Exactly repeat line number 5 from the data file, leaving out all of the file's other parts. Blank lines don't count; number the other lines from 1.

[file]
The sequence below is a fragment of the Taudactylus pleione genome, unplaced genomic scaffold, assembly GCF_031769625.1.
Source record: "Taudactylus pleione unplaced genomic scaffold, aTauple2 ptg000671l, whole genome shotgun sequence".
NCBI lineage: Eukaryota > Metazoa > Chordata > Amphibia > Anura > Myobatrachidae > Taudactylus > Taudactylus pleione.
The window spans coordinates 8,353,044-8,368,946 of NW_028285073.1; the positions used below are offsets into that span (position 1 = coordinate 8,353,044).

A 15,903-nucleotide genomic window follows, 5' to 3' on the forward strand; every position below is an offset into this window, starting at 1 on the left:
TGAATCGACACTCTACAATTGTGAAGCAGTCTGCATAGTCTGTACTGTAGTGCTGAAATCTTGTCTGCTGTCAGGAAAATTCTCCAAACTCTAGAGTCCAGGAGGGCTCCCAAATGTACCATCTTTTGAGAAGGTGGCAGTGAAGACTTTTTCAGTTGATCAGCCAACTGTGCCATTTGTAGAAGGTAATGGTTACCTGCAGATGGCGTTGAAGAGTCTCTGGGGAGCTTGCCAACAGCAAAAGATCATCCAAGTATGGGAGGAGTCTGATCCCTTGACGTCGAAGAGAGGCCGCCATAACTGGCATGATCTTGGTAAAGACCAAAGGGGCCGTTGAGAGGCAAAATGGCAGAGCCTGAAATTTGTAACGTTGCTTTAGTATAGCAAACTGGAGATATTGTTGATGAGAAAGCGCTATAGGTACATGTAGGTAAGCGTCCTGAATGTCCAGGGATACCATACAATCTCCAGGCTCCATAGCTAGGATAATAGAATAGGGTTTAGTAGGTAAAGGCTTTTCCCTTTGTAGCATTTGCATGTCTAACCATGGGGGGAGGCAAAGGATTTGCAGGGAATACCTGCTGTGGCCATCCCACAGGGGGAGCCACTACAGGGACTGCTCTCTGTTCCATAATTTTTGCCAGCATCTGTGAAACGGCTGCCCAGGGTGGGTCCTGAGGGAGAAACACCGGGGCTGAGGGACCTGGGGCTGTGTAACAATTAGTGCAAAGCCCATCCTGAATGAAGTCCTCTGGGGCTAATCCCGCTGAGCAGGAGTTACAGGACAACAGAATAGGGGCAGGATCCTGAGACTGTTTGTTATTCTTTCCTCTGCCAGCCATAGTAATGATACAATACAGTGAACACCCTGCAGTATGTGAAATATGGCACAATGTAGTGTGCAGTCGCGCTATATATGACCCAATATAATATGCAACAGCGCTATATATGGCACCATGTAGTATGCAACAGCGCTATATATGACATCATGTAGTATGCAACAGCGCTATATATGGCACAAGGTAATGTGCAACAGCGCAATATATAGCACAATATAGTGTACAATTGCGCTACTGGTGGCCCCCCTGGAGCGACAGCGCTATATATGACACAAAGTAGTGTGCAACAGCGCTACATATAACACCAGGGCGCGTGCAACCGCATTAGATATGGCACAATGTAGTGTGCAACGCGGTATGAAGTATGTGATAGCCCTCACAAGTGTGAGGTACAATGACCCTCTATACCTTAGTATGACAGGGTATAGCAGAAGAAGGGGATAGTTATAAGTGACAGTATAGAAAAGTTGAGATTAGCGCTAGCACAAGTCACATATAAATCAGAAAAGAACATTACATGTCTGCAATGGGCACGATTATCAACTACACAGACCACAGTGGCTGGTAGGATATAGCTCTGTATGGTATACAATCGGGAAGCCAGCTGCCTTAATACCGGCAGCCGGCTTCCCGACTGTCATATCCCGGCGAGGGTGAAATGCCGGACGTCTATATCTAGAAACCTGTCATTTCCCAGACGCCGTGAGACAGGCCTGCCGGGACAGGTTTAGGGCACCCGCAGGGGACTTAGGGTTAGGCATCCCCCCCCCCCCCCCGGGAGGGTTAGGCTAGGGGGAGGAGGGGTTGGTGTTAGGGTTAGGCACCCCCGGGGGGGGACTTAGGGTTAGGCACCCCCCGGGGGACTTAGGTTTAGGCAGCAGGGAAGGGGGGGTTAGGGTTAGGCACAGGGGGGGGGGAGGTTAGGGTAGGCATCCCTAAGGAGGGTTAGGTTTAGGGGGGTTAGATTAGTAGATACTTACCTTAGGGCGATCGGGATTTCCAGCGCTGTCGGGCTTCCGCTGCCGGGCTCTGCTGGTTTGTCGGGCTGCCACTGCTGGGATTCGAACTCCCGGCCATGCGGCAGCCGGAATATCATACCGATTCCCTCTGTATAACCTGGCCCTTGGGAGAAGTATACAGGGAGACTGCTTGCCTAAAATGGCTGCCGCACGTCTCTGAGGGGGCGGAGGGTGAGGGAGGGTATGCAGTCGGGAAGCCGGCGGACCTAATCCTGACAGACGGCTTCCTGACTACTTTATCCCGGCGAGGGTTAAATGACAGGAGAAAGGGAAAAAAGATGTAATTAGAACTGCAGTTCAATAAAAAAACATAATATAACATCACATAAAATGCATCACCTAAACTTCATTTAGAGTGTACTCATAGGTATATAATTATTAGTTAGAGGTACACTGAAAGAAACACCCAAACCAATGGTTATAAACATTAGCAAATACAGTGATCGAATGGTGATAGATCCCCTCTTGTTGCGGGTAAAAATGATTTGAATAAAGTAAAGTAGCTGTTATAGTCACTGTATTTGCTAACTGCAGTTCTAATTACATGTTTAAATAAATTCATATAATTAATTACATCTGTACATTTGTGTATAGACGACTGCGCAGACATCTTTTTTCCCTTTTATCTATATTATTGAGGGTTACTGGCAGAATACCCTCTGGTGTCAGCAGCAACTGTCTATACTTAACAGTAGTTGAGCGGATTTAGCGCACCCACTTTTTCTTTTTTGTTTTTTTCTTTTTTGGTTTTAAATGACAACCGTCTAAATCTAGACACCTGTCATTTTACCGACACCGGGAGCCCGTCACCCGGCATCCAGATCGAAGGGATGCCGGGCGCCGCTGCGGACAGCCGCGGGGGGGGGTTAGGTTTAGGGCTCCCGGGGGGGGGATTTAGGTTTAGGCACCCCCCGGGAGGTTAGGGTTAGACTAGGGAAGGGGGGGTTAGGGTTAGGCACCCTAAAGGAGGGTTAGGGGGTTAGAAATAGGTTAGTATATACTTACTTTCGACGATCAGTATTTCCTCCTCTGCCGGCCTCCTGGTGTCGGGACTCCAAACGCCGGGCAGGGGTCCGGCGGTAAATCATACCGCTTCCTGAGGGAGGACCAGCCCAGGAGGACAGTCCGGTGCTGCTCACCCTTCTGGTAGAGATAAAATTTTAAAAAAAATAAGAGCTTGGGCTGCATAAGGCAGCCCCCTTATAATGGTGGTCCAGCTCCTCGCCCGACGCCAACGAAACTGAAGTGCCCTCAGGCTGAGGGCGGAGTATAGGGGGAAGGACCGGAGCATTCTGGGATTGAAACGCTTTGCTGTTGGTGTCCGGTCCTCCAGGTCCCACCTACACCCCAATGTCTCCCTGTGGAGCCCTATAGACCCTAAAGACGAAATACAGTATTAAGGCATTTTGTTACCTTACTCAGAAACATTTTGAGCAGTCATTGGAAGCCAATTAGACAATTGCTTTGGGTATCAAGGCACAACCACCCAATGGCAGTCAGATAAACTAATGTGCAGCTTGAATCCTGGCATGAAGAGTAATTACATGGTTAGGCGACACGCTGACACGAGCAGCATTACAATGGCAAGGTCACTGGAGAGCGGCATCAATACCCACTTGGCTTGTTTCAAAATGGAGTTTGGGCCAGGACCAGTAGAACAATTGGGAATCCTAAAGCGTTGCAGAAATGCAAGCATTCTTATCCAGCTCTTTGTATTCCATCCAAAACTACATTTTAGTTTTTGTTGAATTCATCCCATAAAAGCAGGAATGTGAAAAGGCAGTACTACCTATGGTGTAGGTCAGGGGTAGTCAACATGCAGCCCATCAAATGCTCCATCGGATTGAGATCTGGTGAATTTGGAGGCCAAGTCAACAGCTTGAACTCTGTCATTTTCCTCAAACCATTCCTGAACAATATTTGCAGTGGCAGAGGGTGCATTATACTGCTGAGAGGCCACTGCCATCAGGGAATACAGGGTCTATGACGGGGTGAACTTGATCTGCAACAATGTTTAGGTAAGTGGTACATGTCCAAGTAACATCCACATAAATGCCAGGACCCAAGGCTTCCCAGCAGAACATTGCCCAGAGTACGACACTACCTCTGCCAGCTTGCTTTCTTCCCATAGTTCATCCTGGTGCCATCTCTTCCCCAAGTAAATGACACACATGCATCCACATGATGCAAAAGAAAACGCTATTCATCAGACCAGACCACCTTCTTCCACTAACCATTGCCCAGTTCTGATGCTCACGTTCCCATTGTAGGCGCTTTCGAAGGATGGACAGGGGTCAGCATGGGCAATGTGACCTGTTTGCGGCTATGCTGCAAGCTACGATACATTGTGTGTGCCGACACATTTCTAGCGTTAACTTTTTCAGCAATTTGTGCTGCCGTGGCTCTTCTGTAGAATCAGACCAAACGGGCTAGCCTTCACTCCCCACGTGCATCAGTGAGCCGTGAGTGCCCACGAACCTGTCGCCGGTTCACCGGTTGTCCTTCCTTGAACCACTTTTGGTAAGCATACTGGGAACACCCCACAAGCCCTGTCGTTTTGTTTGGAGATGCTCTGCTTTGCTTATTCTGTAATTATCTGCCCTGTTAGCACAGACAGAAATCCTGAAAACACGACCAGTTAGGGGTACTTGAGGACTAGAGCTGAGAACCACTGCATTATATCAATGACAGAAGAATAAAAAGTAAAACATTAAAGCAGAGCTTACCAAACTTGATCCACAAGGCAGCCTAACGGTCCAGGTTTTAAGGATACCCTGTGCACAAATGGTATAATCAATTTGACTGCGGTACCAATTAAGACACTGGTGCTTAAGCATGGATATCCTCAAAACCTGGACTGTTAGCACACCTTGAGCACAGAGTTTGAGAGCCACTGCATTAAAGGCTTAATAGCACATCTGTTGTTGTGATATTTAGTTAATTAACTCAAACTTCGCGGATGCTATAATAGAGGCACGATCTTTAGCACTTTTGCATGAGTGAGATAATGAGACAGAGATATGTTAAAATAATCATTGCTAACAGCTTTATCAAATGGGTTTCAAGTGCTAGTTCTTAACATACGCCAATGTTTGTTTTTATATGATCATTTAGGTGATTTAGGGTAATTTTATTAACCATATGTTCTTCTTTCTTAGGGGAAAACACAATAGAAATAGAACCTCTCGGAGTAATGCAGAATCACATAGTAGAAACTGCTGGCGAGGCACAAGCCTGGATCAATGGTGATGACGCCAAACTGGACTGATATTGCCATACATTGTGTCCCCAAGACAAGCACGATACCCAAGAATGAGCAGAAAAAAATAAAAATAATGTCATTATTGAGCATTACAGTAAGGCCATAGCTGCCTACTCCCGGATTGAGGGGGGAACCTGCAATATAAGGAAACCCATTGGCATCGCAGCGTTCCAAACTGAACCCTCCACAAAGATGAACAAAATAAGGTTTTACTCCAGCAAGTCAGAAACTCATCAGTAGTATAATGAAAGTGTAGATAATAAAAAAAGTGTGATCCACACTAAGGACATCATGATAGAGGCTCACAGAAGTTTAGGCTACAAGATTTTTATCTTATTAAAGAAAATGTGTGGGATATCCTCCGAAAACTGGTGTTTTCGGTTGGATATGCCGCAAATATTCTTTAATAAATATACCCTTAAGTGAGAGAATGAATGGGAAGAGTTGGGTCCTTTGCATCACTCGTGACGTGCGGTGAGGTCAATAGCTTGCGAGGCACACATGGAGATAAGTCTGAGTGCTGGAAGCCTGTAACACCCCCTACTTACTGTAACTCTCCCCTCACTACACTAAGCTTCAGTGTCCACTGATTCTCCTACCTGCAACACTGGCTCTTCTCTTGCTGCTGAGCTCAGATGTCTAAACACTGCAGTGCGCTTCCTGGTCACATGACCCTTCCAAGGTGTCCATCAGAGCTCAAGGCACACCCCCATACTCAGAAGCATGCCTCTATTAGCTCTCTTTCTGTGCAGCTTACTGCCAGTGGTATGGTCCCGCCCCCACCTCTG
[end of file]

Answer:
A 15,903-nucleotide genomic window follows, 5' to 3' on the forward strand; every position below is an offset into this window, starting at 1 on the left: